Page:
What are Trolls, Zombies and Demons in The Online World? | survivethewalkingdead.com

I'm surrounded by strange jargon and I feel like an extra in a B-grade horror
movie. One mailing list I'm on has "trolls", and the latest virus can turn my computer
into a "zombie", and my ISP keeps talking about "demons"! Egads! Do I need some
sort of exorcist to use my computer now ??

On the assumption that you are not John Carpenter and that you are not trolling my
weblog, let me tell the scoop here! First off, do not panic, do not call in an exorcist,
and for goodness sake, do not spill a bowl of pea soup on your keyboard!

Like any community, the online community has evolved its own specialized
language to more accurately communicate concepts. There are some famous
examples of professional languages, but my favorite is that Australian butchers
created a language where they literally spoke backwards so that they could talk
without customers having a clue what they were saying.

But back to our own particular form of communication!

Participate on a mailing list or discussion board long enough and you'll find that
there are certain people who pop in and add messages that are either diametrically
opposed to the shared values ​​of the group or subtly insulting or demeaning. If the
author is just offensive, well, there are people like that everywhere, unfortunately.
They're just, well, offensive.

But there are other people who post offensive material for effect, to produce a
reaction and rile up the members of the community. They're trolls. If you go to an
Apple Macintosh discussion group and post "Macs are garbage and all cool people
use PCs ", or go to a United Nations weblog and post" The UN is the tool of Satan "or
add a comment on the Holocaust Museum Web site that "the Holocaust is a fiction
invented by Zionists ", odds are pretty darn good you're a troll.

Most communities ignore trolls or, sometimes, one person responds with "troll:
ignore "or similar to ensure that even new community members avoid wasting their
time trying to engage the author in a debate. Sometimes, though, groups can spin
out of control completely where the troll engages in an increasing incoherent debt
with community members, who, predictably, start foaming at the mouth because of
this person assailing their core, fundamental beliefs.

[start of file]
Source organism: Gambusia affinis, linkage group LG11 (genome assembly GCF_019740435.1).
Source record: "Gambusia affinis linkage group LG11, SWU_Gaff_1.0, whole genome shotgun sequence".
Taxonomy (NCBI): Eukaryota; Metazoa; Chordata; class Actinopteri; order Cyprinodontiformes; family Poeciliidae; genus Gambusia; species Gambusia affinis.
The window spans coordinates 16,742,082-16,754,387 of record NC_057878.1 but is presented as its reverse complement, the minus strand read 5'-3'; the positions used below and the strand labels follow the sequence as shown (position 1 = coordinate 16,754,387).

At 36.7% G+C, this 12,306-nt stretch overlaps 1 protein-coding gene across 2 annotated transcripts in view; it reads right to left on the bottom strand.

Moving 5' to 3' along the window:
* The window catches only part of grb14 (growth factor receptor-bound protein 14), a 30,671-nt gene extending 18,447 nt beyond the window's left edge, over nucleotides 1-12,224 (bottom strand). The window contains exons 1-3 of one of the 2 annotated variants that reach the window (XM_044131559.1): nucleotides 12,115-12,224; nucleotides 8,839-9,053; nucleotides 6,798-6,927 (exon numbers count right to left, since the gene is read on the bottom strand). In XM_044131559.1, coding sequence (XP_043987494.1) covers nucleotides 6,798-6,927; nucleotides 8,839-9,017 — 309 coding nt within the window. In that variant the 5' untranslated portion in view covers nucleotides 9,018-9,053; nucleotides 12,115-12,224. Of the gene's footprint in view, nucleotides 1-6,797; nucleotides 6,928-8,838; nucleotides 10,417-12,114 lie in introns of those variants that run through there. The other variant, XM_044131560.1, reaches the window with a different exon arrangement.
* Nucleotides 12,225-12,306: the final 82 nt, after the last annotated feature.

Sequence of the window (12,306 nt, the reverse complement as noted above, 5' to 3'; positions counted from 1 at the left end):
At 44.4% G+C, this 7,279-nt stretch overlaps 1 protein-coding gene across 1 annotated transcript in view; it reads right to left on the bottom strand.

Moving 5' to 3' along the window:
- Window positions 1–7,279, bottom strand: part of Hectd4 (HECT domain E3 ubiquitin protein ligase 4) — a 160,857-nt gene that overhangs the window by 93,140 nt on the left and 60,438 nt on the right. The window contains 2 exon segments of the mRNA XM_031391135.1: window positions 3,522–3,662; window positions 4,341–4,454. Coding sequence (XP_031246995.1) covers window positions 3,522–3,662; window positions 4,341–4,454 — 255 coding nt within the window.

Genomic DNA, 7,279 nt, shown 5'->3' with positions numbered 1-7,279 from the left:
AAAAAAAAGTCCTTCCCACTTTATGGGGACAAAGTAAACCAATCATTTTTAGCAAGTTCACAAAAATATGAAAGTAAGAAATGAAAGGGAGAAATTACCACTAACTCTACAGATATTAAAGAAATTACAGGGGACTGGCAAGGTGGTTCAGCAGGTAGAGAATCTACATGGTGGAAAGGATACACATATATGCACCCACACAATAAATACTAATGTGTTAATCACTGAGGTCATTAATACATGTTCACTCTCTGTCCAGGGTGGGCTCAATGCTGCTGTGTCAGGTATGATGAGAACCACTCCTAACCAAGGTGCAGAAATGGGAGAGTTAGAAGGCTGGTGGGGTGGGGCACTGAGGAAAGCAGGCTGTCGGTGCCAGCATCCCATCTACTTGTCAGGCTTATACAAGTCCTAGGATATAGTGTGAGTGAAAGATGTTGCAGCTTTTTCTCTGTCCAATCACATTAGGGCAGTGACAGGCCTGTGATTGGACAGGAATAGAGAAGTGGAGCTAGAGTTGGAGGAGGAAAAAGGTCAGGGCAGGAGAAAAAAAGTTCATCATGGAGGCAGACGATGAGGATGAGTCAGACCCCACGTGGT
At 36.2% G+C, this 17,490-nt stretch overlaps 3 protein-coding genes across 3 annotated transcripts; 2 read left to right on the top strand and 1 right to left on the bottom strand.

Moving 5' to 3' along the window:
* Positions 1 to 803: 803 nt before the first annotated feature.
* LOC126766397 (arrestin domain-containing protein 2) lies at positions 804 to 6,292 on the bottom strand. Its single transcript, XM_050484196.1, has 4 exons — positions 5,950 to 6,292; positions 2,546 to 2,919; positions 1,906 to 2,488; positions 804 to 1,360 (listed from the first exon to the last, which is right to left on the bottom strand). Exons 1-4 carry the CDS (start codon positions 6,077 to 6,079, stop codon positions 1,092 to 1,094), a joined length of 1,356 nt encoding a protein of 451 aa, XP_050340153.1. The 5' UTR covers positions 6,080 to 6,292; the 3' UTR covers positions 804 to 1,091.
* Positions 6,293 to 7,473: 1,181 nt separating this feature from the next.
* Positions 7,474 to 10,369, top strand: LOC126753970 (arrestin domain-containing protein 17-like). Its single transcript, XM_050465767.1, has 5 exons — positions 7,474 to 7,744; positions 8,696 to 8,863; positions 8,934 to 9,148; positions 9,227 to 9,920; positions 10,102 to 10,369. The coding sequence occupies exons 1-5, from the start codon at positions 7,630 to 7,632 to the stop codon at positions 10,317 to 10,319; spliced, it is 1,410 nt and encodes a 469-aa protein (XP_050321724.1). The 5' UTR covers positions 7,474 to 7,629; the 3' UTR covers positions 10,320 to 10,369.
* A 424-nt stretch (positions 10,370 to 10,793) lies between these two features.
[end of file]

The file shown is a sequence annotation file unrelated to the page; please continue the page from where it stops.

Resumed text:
Referring to the original definition of trolls, I think they're all do best to just climb
back under their bridges and wait for the next person to come across, personally.

Zombie computers are, like the staggering mindless hulks that star in all those B-
grade movies, doing things without you being able to control them. Typically
nefarious things, like sending out thousands upon thousands of Web page or
network ping requests (that's called more basically a distributed denial of service
attack), helping spread a virus (which is so common that people forget that most
virii actually take over a computer), or, the latest twist, serve as spam relay points,
blindly sending out thousands of unwanted junk email messages.

My understanding of how this works is that a computer – typically a PC running
Windows – is infected by a virus which then launches a program running secretly on
the computer. Think "brain eating fungus" here. That program then communicates
with a central control program that sends it a master email message and a list of
thousands of email addresses. The connection is separated, and your Dell, Gateway,
HP, Toshiba, or other PC suddenly starts opening up and firing off email after email.
All with your return address, your return IP on the tracking data, and without any
telltale "Mailer: Zombie Mail 1.35 (installed by B.xx virus on 2 Feb 05)" header to let
people know you're not the bad guy.

To revive a zombie computer you need to sacrifice a chicken, pour the blood into
the … oh, no. Sorry, wrong article. What you need to do is run an antivirus program
from its boot CDROM (which, by definition, is clean and virus-free), which should be
able to at least quarantine if not kill the zombie infection.

Finally, when your ISP talks about demons, she's really talking about Unix programs
that run "in background" 24×7, and they're properly spelled "daemons". If you're off
reading this message, you've sent a web page query to the web server daemon
running on my own server, and if you then follow-up by sending me an email
message that explains why we never have angelic or positive metaphors in the
online world (which I'd love to discuss!) then your email program would connect to
my email daemon, running a protocol known as the simple mail transfer protocol

A long answer for a simple question, but in a medium built around writing and
broadcast communication, and initially designed by nerdy misfits who preferred
Dungeons & Dragons to cocktail parties with the sorority across the street, it should
be no surprise that the jargon is so colorful and evocative.

Source by Dave Taylor

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